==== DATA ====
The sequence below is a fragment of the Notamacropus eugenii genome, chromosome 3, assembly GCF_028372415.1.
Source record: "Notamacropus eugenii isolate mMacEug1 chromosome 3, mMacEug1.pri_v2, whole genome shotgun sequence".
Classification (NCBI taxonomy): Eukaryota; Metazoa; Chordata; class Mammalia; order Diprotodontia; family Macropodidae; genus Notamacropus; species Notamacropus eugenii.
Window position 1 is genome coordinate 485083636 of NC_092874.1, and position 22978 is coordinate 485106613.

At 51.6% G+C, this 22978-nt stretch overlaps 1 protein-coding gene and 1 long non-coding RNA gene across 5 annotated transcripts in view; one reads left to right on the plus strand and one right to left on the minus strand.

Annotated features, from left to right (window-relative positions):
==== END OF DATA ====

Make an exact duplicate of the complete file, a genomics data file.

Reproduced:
The sequence below is a fragment of the Notamacropus eugenii genome, chromosome 3, assembly GCF_028372415.1.
Source record: "Notamacropus eugenii isolate mMacEug1 chromosome 3, mMacEug1.pri_v2, whole genome shotgun sequence".
Classification (NCBI taxonomy): Eukaryota; Metazoa; Chordata; class Mammalia; order Diprotodontia; family Macropodidae; genus Notamacropus; species Notamacropus eugenii.
Window position 1 is genome coordinate 485083636 of NC_092874.1, and position 22978 is coordinate 485106613.

At 51.6% G+C, this 22978-nt stretch overlaps 1 protein-coding gene and 1 long non-coding RNA gene across 5 annotated transcripts in view; one reads left to right on the plus strand and one right to left on the minus strand.

Annotated features, from left to right (window-relative positions):